Cotton Club Tokyo features daily live performances showcasing top artists around the world
I was amazed. The music coming from the stage was so melodic and fluid that it simply flowed. The swinging piano was alive and dynamic, and each note was perfectly accompanied by the rhythm section of the bass and the drum. With your eyes closed, you might think that you were sitting in a New York City Jazz club of yesteryear. After all, performing on the stage was Hod O’Brien, the 77-year-old pianist who had seen it all, and who still plays with the same classic bop style like he did back in the 50s.
Yet, here I was, in modern day Tokyo, in an elegant and intimate venue in Marunouchi. Opened on November 22, 2005, with an aim to, “bring back the glitter and sparkle of the golden era,” Cotton Club Tokyo has since gained a loyal following among the city’s jazz enthusiasts, as well as people who simply want a good evening out with fine live music, wine and food.
The original Cotton Club in Harlem, N.Y., which operated from 1923 to 1940, was a place where Jazz legends were born. Numerous big stars, such as Duke Ellington, Cab Calloway, and Lena Horne graced its stage and made their marks. Today, Cotton Club Tokyo features daily live performances showcasing renowned music legends, top artists, and rising stars from around the world as well as Japan. Since 2005, Cotton Club Tokyo has brought in legendary pianist Ahmad Jamal, pop diva Rickie Lee Jones, R&B legend Ben E. King, and The Crusaders, among many others.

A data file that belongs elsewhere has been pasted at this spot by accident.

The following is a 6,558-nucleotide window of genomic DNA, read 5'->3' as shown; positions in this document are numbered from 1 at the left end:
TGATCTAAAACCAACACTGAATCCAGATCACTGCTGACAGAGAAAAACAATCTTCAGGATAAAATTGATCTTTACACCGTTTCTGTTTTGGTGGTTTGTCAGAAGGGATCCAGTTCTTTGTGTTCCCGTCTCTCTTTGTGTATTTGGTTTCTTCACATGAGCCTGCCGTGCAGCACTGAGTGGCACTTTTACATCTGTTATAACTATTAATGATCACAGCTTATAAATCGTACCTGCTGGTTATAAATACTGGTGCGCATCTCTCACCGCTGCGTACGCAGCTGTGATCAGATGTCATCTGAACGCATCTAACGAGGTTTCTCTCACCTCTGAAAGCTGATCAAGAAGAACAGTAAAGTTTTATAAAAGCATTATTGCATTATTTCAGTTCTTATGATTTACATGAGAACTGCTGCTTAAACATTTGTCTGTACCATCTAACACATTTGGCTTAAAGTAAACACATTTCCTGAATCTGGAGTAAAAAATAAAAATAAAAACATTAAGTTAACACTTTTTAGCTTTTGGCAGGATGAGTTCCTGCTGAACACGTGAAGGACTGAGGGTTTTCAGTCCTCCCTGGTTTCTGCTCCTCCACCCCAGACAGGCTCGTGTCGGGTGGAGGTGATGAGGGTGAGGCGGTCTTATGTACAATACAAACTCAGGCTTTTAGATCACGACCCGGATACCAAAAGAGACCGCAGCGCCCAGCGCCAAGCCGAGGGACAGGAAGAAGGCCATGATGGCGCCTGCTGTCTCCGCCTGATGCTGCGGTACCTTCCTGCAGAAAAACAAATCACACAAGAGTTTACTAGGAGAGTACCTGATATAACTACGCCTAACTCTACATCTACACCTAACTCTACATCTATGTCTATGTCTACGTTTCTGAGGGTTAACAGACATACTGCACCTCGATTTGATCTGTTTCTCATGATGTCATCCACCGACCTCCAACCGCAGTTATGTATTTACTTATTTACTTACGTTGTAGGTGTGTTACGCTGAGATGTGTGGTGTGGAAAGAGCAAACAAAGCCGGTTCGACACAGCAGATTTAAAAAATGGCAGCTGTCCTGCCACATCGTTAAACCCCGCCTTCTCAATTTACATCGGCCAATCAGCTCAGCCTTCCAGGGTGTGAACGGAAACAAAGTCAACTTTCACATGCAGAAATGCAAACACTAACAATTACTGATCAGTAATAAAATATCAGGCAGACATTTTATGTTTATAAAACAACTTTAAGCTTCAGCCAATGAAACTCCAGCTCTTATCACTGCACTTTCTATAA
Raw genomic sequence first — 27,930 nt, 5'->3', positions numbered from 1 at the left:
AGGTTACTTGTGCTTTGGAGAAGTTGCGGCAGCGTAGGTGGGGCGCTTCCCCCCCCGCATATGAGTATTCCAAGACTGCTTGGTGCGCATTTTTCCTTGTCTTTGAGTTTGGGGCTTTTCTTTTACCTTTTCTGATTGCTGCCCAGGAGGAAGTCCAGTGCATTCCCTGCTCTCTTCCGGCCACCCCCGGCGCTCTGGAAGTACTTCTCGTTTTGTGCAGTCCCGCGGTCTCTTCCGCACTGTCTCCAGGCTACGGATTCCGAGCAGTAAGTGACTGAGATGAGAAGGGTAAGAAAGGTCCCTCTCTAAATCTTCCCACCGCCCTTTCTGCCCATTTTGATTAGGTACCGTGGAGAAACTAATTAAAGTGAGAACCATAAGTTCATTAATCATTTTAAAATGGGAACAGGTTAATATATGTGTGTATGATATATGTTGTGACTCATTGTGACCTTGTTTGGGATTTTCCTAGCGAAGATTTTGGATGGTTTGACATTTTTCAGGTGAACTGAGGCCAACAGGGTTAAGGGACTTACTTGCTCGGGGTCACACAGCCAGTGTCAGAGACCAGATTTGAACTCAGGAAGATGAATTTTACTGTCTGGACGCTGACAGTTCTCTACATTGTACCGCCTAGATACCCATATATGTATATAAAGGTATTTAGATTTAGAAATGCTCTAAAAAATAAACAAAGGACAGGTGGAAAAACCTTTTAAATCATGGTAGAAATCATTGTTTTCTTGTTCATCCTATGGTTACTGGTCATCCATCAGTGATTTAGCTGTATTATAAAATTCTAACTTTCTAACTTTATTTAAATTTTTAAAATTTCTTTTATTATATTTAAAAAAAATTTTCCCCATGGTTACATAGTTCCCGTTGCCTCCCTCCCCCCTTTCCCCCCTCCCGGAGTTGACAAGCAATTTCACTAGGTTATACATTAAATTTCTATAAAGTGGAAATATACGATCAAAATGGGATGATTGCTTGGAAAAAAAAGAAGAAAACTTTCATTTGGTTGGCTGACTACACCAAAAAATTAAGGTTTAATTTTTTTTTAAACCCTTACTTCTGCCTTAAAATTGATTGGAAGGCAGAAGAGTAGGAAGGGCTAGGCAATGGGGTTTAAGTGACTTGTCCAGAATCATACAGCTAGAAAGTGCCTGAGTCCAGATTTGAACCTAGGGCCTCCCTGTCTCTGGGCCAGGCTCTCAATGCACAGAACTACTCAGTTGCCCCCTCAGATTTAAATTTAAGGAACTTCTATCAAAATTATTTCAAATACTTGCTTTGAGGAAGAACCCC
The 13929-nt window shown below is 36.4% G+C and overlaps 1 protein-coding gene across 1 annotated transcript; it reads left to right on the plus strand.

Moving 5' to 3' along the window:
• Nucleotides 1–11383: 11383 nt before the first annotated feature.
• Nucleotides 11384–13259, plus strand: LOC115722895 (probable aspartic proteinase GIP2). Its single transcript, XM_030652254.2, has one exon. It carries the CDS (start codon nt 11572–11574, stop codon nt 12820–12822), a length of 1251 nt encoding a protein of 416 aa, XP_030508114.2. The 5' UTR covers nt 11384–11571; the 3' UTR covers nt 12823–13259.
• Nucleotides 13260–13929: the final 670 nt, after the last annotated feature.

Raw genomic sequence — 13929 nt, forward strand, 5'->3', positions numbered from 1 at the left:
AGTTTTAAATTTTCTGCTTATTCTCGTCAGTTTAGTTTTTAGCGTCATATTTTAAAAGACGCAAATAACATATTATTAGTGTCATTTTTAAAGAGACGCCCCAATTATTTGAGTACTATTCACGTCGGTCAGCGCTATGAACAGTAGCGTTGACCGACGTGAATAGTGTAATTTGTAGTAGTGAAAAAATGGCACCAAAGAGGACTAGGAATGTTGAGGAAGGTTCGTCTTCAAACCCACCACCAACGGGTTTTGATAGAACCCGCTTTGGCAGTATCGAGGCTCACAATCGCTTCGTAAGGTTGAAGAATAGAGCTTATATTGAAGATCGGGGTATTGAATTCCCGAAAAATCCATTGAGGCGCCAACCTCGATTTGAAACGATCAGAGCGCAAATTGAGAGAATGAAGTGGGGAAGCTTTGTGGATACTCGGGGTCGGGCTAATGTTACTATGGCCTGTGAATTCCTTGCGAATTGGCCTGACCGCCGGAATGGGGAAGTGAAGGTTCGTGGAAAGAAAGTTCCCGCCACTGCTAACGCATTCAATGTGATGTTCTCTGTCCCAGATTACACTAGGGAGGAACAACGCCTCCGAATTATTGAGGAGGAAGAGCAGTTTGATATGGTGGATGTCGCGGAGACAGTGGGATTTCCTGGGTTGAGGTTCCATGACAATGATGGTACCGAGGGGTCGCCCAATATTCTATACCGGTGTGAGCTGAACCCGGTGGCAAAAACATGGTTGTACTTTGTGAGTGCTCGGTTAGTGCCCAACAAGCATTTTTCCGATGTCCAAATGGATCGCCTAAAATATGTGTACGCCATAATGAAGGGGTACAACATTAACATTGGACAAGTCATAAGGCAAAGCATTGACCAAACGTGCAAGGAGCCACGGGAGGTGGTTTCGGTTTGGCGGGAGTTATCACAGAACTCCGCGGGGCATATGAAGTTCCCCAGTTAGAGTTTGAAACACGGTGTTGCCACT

A glance at the present and upcoming performance schedule shows familiar names such as Jane Monheit, Freddy Cole, as well as homegrown talent Shinji Harada. If you are lucky, you might even get to see some of the forgotten names on stage. The Japanese are knowledgeable music lovers who always show their respect to artists, even those who might not be among the current favorites – a trait that I find admirable and one of the reasons that I like the country’s jazz clubs, such as the Cotton Club Tokyo.
Two sittings are scheduled every evening, the first one at 7:00pm and the other at 9:00pm. The well-designed and intimate venue, which has a seating capacity of about 180, is always packed with a big crowd. The performance is obviously a prime factor, but the fine dining experience is not to be overlooked.
The Cotton Club offers fine dishes sourced from the best local ingredients. A glance at the current menu reveals items such as, “Grilled ‘Wagyu’ Beef Fillet Steak dressed with Red Wine Sauce, served with Truffles and Potato Croquette, Grilled ‘Yamayuri’ Pork Loin Chops dressed with Madeira Wine Savory Mustard Sauce, Roasted ‘Datte’ Chicken Thigh and Vinegar Stewed Chicken Shin served with Panfried Foie Gras, dressed with Morel Mushroom Sauce” – to name but a few.
The extensive wine list, which includes cocktails created from the club’s original recipe, whiskies, champagnes, beers, vodkas and fine wines of all vintages from renowned wineries, are another main draw of the club. A Sommelier is on site to provide guidance to those who might want to experience something new from the impressive selection.
If I had to use one word to describe the Cotton Club Tokyo, it would be “immaculate.” Location, decor, service, the dining experience, and of course the performances are all immaculate. The sophisticated and well-dressed crowd was also engaging and gave a big applause after every solo. The only omission (and a most welcome one) was the smoky air of an old jazz club. It’s a joy to go back in time with the Cotton Club Tokyo; and be a part of a memorable performance by the Hod O’Brien Trio.
Photography by COTTON CLUB Japan Inc.
TOKIA 2F, TOKYO Bldg., 2-7-3 Marunouchi, Chiyoda-ku, Tokyo 100-6402
Hours 5:00pm – 11:00pm *Sat, Sun & holidays 4:00pm – 10:30pm
Reservations & Inquiries（11:00am – 10:30pm *Sat, Sun & holidays 11:00am – 9:00pm）